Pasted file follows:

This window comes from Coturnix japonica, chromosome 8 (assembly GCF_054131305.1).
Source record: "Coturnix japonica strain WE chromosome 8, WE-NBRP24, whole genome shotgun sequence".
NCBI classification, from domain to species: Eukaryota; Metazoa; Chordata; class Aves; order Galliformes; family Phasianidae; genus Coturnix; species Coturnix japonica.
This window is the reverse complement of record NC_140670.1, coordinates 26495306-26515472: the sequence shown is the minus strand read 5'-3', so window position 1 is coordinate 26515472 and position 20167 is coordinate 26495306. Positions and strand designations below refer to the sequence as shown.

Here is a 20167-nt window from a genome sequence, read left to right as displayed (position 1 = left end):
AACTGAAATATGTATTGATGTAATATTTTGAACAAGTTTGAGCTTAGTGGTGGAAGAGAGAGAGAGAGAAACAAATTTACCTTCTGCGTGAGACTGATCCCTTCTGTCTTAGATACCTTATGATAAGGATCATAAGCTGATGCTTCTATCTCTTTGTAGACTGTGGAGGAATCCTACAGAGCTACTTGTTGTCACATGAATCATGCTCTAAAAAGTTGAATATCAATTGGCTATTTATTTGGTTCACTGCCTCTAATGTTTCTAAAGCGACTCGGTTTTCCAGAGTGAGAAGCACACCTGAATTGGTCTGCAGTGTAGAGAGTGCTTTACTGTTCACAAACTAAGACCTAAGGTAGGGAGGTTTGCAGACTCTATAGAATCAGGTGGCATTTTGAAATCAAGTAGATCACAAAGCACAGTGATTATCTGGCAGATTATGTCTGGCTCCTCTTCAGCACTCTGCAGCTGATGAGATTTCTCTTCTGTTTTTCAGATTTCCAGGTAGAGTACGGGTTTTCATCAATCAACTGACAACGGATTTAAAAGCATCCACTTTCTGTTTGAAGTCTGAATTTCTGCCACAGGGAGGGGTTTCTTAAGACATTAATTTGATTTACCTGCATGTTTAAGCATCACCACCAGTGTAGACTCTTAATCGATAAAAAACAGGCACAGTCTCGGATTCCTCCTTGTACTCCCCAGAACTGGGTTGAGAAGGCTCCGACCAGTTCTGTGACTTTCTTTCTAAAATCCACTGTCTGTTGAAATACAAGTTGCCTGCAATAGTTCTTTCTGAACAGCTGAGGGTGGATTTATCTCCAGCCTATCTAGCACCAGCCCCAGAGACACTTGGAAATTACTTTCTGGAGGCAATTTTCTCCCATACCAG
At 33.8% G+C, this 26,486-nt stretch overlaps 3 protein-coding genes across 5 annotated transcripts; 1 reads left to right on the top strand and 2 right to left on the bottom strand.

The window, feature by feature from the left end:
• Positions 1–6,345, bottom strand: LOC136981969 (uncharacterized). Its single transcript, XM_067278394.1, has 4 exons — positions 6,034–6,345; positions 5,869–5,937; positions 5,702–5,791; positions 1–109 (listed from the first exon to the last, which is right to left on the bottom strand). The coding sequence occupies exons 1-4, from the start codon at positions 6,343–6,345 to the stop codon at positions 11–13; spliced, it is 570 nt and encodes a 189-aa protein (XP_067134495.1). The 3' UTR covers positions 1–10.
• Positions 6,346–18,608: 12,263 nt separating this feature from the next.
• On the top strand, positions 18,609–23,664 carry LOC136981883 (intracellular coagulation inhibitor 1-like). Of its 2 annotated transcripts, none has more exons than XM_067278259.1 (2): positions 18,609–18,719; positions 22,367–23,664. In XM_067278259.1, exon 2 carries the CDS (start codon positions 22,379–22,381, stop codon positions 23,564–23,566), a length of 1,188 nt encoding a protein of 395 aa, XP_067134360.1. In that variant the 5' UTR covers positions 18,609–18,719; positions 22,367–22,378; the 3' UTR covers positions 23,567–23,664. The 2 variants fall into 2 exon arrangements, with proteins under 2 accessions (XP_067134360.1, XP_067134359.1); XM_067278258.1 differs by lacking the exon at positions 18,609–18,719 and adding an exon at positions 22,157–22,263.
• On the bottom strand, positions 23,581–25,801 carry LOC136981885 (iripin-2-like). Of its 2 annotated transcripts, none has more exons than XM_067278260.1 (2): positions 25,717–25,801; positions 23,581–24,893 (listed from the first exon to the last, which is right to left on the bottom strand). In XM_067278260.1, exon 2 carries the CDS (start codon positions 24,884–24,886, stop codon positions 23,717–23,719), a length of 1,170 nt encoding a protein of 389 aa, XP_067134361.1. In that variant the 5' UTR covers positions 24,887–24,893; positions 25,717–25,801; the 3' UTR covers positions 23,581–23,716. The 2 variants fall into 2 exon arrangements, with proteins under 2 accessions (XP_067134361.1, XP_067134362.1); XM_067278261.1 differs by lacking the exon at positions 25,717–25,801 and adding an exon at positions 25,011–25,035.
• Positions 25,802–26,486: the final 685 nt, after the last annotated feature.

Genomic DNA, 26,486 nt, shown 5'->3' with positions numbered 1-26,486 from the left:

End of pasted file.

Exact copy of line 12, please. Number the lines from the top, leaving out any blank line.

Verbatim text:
• On the bottom strand, positions 23,581–25,801 carry LOC136981885 (iripin-2-like). Of its 2 annotated transcripts, none has more exons than XM_067278260.1 (2): positions 25,717–25,801; positions 23,581–24,893 (listed from the first exon to the last, which is right to left on the bottom strand). In XM_067278260.1, exon 2 carries the CDS (start codon positions 24,884–24,886, stop codon positions 23,717–23,719), a length of 1,170 nt encoding a protein of 389 aa, XP_067134361.1. In that variant the 5' UTR covers positions 24,887–24,893; positions 25,717–25,801; the 3' UTR covers positions 23,581–23,716. The 2 variants fall into 2 exon arrangements, with proteins under 2 accessions (XP_067134361.1, XP_067134362.1); XM_067278261.1 differs by lacking the exon at positions 25,717–25,801 and adding an exon at positions 25,011–25,035.